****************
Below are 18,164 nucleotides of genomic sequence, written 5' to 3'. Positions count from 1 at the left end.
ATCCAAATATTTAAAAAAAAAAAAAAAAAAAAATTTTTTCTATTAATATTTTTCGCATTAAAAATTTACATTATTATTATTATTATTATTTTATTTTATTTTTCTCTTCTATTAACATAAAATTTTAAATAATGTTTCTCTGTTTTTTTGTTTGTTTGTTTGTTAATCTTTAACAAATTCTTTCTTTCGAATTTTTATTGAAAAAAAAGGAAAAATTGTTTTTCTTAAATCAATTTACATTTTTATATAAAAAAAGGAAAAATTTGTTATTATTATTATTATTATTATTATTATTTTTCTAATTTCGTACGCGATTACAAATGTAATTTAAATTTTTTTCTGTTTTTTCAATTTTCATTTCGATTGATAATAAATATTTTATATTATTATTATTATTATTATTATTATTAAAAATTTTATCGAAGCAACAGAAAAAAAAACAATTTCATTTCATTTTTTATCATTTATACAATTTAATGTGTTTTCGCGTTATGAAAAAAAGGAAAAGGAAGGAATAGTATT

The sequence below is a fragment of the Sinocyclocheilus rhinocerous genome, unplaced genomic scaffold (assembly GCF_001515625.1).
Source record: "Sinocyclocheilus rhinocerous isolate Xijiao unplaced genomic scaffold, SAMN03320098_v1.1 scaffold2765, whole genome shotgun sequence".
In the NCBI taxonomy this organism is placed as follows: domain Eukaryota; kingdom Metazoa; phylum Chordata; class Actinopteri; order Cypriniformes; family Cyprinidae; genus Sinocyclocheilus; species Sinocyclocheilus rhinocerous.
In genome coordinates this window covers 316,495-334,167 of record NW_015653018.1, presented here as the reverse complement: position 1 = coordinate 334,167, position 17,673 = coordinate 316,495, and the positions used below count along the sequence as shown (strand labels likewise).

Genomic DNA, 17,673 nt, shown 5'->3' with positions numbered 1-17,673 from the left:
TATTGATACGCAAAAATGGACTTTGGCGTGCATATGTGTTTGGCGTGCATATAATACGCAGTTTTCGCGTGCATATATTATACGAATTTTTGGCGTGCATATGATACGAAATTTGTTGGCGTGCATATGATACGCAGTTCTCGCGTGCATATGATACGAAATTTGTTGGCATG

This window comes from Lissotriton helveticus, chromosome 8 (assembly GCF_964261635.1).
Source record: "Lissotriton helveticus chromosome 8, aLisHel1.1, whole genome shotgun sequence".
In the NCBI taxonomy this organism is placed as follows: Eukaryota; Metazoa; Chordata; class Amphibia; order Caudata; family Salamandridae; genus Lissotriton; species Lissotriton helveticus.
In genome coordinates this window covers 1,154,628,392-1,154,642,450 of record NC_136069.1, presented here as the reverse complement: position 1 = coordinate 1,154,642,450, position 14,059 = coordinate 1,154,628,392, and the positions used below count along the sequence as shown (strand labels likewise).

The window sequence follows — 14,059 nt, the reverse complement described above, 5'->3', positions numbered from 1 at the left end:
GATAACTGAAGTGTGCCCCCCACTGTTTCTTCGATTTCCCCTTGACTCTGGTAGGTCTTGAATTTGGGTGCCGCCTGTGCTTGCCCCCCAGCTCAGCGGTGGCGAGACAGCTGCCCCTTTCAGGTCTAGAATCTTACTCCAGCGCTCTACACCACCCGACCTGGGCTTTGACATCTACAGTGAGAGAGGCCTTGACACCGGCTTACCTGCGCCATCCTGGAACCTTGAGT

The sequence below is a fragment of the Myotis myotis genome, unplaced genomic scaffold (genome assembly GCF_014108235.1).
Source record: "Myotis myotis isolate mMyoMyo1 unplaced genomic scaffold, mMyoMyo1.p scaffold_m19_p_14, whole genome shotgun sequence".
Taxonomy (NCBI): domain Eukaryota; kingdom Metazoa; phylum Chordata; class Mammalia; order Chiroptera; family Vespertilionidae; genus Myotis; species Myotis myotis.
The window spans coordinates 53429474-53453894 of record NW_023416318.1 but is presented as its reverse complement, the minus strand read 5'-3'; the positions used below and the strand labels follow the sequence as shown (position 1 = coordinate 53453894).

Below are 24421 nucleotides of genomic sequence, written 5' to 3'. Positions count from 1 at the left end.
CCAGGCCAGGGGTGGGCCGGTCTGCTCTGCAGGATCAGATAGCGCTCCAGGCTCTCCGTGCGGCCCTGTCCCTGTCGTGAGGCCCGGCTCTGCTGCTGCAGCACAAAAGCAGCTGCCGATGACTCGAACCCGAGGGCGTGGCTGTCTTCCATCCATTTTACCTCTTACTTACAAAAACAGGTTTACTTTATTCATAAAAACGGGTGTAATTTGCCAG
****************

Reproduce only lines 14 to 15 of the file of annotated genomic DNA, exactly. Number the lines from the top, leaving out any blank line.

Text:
GATAACTGAAGTGTGCCCCCCACTGTTTCTTCGATTTCCCCTTGACTCTGGTAGGTCTTGAATTTGGGTGCCGCCTGTGCTTGCCCCCCAGCTCAGCGGTGGCGAGACAGCTGCCCCTTTCAGGTCTAGAATCTTACTCCAGCGCTCTACACCACCCGACCTGGGCTTTGACATCTACAGTGAGAGAGGCCTTGACACCGGCTTACCTGCGCCATCCTGGAACCTTGAGT

The sequence below is a fragment of the Myotis myotis genome, unplaced genomic scaffold (genome assembly GCF_014108235.1).